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Professor Hugh Hurt Weighs In:

Testing Shows Aero Helmets are a Problem

Summary: Back in 2004 when test labs were struggling with testing road helmets with tapered shapes in the rear, Professor Harry Hurt sent this memo to Dave Halstead, chairman of the ASTM F08.53 Subcommittee, about the difficulties in accurately testing wedge-shaped helmets.

Subject: streamlined helmet ejection

To: ASTM F08.53 Chairman: P. David Halstead

From: Hugh H. Hurt, Jr, Head Protection Research Laboratory

During the last couple of years, the technical staff at HPRL has encountered an interesting-and possibly dangerous-problem with the aerodynamic-shaped or streamlined bicycle helmets. These popular helmets have a teardrop design which tapers to a wedge at the rear of the helmet, supposedly reducing aerodynamic drag along with increased ventilation through the many openings in the shell.

The adverse effect of this aerodynamic shape is that the wedge at the back of the helmet tends to deflect and rotate the helmet on the head when impact occurs there. Any impact at the front or sides of the streamlined helmet is no different from other helmet shapes, but any impact on the rear wedge tends to rotate the helmet on the head, probably deflecting the helmet to expose the bare head to impact, and at worst ejecting the helmet completely from the head. Actually, everybody who has tested these streamlined helmets over the past years has encountered the problem of these helmets being displaced during impact testing at the rear wedge. Usually additional tape was required to maintain the helmet in place during rear impact tests; usually the basic retention system alone could not keep the helmet in place during impact testing on the rear of the helmet.

Unfortunately, the implication of helmet displacement and possible ejection in an actual accident impact did not register as a real hazard in previous years of testing, but now there are accident cases appearing that show this to be a genuine hazard for bicycle riders wearing these streamlined helmets. Accident impacts at the rear of these streamlined helmets can cause the helmet to rotate away and expose the head to injury, or eject the helmet completely. The forces generated from the wedge effect can stretch the chinstraps very easily, and even break the [occipital--Prof. Hurt used a trademarked name] retention devices.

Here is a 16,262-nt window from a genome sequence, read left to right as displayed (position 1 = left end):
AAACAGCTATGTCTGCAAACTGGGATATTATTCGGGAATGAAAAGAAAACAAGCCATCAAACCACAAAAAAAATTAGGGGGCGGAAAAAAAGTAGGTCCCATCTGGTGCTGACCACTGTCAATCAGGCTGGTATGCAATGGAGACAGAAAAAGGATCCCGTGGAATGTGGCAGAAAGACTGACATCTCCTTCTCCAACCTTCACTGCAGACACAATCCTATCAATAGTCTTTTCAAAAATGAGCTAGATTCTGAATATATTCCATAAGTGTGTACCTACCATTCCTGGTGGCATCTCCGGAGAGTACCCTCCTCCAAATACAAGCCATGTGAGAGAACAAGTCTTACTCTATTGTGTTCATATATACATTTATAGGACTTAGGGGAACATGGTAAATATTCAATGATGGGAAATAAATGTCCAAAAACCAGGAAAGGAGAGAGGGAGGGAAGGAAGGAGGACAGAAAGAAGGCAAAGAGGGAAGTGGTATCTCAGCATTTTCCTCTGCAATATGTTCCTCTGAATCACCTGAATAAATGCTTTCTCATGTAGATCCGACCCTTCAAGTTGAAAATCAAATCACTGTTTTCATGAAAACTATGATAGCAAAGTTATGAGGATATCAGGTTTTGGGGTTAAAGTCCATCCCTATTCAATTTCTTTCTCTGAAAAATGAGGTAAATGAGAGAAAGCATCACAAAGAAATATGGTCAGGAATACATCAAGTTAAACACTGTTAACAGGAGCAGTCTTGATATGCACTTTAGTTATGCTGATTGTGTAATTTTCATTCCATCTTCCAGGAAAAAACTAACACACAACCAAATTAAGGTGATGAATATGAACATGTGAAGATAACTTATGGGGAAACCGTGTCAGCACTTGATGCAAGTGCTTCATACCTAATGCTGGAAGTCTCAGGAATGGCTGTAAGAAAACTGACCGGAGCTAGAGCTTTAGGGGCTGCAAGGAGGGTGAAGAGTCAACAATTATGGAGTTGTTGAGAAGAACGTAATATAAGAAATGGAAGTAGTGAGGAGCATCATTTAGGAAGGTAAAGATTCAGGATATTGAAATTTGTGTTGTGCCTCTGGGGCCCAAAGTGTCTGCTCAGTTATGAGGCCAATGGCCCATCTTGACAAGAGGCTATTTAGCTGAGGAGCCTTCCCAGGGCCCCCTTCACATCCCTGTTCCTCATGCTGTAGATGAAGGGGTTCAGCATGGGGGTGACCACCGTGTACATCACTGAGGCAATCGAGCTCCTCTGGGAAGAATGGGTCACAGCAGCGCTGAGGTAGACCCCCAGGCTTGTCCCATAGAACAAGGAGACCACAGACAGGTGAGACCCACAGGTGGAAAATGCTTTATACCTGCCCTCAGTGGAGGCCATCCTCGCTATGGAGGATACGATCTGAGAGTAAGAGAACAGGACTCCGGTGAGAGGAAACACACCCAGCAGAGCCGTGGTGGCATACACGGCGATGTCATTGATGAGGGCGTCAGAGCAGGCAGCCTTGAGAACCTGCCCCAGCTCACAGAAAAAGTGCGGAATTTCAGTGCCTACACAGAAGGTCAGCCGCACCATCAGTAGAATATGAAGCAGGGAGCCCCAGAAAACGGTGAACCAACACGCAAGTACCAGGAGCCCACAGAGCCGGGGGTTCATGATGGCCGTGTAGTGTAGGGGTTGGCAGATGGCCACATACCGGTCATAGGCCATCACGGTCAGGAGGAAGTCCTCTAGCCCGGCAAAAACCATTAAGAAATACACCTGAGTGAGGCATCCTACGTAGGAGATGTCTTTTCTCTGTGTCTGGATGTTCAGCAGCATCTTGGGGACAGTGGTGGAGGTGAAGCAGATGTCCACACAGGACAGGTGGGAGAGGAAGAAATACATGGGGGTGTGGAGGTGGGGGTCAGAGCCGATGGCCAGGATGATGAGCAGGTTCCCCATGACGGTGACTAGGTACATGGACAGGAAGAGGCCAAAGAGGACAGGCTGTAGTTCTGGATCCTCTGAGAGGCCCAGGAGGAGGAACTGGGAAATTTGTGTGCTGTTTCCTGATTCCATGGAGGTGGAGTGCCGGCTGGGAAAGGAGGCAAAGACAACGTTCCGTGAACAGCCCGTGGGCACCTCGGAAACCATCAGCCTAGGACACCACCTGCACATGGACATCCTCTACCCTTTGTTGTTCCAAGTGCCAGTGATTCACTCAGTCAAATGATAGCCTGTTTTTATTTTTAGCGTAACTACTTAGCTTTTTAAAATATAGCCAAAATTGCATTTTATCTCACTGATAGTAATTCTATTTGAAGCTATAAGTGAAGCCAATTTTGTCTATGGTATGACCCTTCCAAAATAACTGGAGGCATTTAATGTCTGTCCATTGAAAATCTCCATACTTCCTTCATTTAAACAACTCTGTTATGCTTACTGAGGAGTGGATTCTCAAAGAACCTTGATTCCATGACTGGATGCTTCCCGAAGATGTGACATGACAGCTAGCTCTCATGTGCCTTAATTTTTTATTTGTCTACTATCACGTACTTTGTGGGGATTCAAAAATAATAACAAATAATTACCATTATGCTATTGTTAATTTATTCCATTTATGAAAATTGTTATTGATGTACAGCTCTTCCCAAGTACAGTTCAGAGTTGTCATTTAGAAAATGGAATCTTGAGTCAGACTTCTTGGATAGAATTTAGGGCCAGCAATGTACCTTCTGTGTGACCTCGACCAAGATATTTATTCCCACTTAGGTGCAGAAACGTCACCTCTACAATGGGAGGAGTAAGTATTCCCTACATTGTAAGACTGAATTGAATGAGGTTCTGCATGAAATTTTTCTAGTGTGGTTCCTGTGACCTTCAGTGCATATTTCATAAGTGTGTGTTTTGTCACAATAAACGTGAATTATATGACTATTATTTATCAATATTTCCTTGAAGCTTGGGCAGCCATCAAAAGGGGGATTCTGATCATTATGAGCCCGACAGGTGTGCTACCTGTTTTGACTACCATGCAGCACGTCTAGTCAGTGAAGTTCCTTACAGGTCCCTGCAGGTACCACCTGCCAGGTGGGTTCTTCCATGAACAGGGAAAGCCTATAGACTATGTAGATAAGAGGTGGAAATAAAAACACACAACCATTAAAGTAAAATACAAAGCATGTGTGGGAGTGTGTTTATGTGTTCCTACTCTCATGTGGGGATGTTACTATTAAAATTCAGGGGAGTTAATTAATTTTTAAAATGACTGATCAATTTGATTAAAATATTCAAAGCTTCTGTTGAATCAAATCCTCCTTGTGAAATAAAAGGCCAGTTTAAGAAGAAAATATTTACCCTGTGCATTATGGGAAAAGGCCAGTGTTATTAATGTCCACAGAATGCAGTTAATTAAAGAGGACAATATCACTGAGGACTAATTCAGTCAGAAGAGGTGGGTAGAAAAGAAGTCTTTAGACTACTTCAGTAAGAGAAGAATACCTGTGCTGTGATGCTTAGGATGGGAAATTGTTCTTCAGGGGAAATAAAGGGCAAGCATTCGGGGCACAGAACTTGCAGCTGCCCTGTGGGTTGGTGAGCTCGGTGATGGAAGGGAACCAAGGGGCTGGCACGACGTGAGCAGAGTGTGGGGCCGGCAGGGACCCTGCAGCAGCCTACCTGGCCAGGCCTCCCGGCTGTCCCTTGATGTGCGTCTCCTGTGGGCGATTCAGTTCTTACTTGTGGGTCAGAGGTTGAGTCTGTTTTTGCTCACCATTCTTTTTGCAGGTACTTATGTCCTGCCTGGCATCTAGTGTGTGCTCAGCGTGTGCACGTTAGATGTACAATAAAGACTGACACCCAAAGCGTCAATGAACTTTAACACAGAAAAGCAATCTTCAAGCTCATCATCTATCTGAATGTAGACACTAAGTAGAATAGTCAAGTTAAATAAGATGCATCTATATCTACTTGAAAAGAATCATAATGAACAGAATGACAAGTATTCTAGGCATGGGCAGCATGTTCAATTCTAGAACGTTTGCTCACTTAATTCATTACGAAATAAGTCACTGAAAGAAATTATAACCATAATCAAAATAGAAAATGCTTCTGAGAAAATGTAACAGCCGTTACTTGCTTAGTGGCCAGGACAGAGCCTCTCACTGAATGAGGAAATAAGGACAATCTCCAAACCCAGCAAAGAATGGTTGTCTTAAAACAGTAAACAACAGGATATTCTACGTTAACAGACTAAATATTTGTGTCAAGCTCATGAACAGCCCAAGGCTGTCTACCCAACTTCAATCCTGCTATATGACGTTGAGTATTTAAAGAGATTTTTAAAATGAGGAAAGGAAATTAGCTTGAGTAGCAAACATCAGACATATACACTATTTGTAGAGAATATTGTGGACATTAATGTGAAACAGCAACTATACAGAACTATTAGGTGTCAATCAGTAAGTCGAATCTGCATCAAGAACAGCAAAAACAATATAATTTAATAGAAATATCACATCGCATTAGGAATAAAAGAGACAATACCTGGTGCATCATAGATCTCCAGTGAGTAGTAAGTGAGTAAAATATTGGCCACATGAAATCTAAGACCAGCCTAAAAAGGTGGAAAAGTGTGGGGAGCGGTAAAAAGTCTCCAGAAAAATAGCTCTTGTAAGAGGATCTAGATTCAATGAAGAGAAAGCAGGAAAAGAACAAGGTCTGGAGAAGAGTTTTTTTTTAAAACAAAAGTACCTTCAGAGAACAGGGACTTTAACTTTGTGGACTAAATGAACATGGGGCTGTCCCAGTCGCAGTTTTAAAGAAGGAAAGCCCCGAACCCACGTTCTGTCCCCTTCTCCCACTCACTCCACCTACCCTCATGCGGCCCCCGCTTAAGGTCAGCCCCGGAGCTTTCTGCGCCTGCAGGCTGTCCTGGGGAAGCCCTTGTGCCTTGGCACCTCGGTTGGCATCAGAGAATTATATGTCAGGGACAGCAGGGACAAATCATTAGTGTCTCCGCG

We request that F08.53 committee study this problem and develop advisory information for both manufacturers of these streamlined helmets and consumer bicyclists who now own and wear such helmets. There is a definite hazard for displacement or ejection from impact on the rear wedge of these helmets, and bicyclists should be warned of this danger by an authority such as ASTM.

s/Hugh H. Hurt, Jr
Professor Emeritus-USC
President, Head Protection Research Laboratory

s/Christopher B. Swanson
Laboratory Manager, Head Protection Research Laboratory

ASTM discussed the memo at its next technical meeting and did not make changes to its standards, in part based on the lack of field evidence of an injury mechanism.

This has been one of BHSI's principal themes for years. But there are caveats here: lab testing is done with magnesium headforms that have no chin, so the straps can not perform as they would on your face, and the interface of magnesium and helmet does not approximate your scalp, with and without hair, hair gel or sweat. But Professor Hurt indicates that an injury mechanism is becoming clear in crash reports from actual users. We have not seen that develop over the ensuing years, and in fact we did not expect to see the problem ever identified in field data, where EMTs were never instructed to look for it or report it.

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